There are many reasons why people begin to wake up and become outsiders. Addiction or bereavement are the most powerful reasons that people become dissatisfied with society and start to feel alienated.
Outsiders have left the comfort of the group; they can no longer happily go along with life. They feel like there is something wrong, something in the back of their mind telling them that their life is a fake. Marriage, work and money begin to become meaningless to them. They begin to see the transiency of life and the emptiness of morality. They see through the lies of religion and they enter what is known as the dark night of the soul.
They haven’t fully let go of the group and can go on for years or a whole lifetime ignoring their intuitions. Occasionally they enjoy the pleasures of life: alcohol, sex and social gatherings. But they can no longer fully switch off and go with the flow of the group.
This is a very dangerous and frightening time for somebody on the path to enlightenment. Here the outsider, if he does not know that he has in fact become an outsider, can fall into many problems and vices. The enlightened man is, in a way, no longer human; he has transcended the subconscious impulses of group behavior. The Outsider has begun to see through the behaviors of the group but has not yet become enlightened, he hasn’t discovered an alternative way of being and therefore feels alienated and lost. He is trapped between the group and truth.
To understand what is happening here we need to look at the psychology of the group. Arthur Maslow suggested the ‘hierarchy of needs’ for explaining how the group functions. When a man is hungry all of the time he can’t think of anything but food, his idea of heaven is a room full of delicious food; so the first ‘need’ is food. If he manages to solve the problem of food he will then feel a desire for security, for a home or his own ‘territory’. If he satisfies this desire his sexual needs become urgent, not just the act of sex but the feeling of belonging that comes from having a sexual partner. If he succeeds in achieving this he then feels a desire to become liked and admired by society, he wants the respect and admiration of his neighbor to boost his self-esteem. If a person succeeds in achieving these needs Maslow says that they will then go onto a state of ‘self-actualizing’.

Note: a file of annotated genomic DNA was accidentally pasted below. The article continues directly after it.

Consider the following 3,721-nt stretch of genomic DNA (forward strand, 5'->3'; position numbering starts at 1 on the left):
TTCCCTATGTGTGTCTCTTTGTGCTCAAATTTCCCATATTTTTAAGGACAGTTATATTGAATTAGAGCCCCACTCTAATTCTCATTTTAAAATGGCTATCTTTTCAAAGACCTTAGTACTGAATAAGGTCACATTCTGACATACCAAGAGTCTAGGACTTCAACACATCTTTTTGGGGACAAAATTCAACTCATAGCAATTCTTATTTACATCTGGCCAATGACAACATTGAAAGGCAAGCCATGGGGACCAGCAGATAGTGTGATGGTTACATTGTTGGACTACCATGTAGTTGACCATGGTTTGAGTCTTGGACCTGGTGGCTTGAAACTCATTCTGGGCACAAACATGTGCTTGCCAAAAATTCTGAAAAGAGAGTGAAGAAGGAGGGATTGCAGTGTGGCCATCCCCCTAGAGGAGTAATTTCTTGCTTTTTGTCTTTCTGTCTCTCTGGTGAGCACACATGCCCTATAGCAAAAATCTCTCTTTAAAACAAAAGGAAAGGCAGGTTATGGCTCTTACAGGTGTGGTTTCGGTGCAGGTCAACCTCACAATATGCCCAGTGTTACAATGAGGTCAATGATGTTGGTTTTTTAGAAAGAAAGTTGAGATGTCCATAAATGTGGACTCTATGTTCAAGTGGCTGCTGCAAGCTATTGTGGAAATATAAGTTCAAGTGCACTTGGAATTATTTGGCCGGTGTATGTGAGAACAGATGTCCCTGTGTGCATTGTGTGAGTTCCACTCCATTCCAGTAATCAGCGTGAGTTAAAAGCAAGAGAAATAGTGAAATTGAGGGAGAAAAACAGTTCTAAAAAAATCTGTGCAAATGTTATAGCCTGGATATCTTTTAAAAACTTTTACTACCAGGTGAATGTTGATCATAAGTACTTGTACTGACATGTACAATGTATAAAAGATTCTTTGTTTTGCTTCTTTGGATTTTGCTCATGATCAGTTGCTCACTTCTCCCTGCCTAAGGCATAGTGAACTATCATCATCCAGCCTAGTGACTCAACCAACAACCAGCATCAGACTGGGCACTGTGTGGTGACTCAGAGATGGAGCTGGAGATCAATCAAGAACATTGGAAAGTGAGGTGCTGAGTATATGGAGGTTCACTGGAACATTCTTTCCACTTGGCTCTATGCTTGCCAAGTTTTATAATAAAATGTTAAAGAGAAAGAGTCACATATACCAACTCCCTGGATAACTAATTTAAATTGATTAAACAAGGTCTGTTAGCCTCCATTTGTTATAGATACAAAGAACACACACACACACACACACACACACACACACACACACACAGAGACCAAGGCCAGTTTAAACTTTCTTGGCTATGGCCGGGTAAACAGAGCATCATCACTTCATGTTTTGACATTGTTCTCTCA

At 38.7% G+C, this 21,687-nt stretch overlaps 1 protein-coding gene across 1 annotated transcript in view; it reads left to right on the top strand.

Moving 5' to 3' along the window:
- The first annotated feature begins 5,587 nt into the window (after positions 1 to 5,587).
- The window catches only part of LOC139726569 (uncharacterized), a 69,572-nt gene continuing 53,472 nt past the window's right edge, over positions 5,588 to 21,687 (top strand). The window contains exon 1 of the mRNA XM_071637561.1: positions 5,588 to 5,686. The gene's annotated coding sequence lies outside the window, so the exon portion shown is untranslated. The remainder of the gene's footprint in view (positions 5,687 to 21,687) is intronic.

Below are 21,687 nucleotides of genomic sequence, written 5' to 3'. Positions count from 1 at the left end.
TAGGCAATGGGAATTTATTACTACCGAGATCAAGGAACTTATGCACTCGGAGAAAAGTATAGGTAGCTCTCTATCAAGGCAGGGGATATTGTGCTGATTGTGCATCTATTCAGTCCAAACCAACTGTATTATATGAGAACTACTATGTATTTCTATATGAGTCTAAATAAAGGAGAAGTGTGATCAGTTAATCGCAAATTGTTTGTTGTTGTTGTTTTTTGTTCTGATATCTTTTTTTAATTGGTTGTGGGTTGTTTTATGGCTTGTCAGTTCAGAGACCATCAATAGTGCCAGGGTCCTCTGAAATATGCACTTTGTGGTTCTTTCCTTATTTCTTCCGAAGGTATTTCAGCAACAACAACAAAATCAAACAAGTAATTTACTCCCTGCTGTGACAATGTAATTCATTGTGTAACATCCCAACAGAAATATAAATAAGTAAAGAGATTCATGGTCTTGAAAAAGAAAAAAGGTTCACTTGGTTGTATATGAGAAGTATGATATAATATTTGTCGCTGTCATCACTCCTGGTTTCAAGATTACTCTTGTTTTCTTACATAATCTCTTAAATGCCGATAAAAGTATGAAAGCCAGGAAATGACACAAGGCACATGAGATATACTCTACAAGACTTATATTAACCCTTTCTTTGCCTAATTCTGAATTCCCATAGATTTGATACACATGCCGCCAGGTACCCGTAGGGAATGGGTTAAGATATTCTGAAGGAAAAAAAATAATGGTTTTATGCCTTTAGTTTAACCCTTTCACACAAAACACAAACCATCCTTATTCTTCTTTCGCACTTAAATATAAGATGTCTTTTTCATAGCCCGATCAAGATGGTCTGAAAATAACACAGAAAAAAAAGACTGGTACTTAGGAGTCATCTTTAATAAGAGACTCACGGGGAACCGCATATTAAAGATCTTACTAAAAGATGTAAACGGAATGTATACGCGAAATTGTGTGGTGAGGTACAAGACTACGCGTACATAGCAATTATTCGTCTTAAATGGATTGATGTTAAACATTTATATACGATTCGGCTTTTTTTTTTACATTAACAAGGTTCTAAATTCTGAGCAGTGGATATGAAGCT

Maslow discovered this theory from studying apes in the zoo. He noticed a constant fight for dominance in the ape community through the act of sex. He noticed that there was a pecking order and that dominant apes bullied the less dominant ones. From this he gained a deep insight into the psychology of the apes. He then applied the theory to humans. Through doing testing he discovered that humans are indeed similar to apes and that there are high dominance, medium dominance and low dominance males and females. It is this alpha dog dynamic to human behavior, people seeking to fulfill their needs that rules our society.
The dominance theory explains the core problem of the ego. Every being deep down feels that he is unique and special, the center of the universe, he wants recognition and pleasure, provided to him by others. This is most noticeable in children, if Jonny and Jane sit down to eat dinner and Jane gets more food than Jonny he will immediately cry out that it is unfair. The ego, at its foundation, is a bundle of childish thinking patterns that see the self as being the center of a drama where the self is the hero. If the hero doesn’t get recognized or treated equally the ego cries out in shock, me, me, me! The ego wants power and it wants to be the center of attention, when its desires are frustrated it resorts to negative emotions like rage or jealousy. The dominance theory suggests that there are different strengths of ego in people that build up the hierarchy in any group. The person with the biggest ego becomes the dominant member of a group and it is nothing to do with intellectual or physical dominance.
Often an outsider is someone who is naturally intellectually or physically dominant but who doesn’t have a big ego. In an enlightened society such a being would naturally lead, but in an alpha dog society he would be challenged by anyone with a bigger ego. The outsider has begun to see through the mask of the ego and without it finds it difficult to get energized enough to play along with fulfilling the ego’s needs.
If the ego is frustrated too much in any one area of the hierarchy of needs he may turn to crime to try to satisfy his needs. He drops out of the game and tries to cheat to fulfill his ego desires. It is important that we do not mistake the outsider for the criminal.
However until he decides that he must continue on his spiritual path (or even recognize that there is such thing) the outsider is in great danger of becoming a criminal. If he doesn’t find a spiritual path then pretty soon, out of sheer annoyance at his fellow man, in the same way a teenager would get annoyed with the games of small bossy children, he may decide that he has had enough and begin to commit crimes against the group. This is a different motive from the will to power of the fight for ego dominance and achieving Maslow’s hierarchy of needs. If he doesn’t find the path the other option he has is to hide in an addiction like alcohol or heroin, to numb the reality of his situation.The outsider is one who has become aware of the alpha dog society but who feels instinctively that it is wrong, that there is or should be another way of being. He feels that to play the games to achieve Maslow’s hierarchy of needs and fit into the pecking order is absurd. He feels that there is a greater meaning to life; he intuitively senses that he must evolve naturally into something else.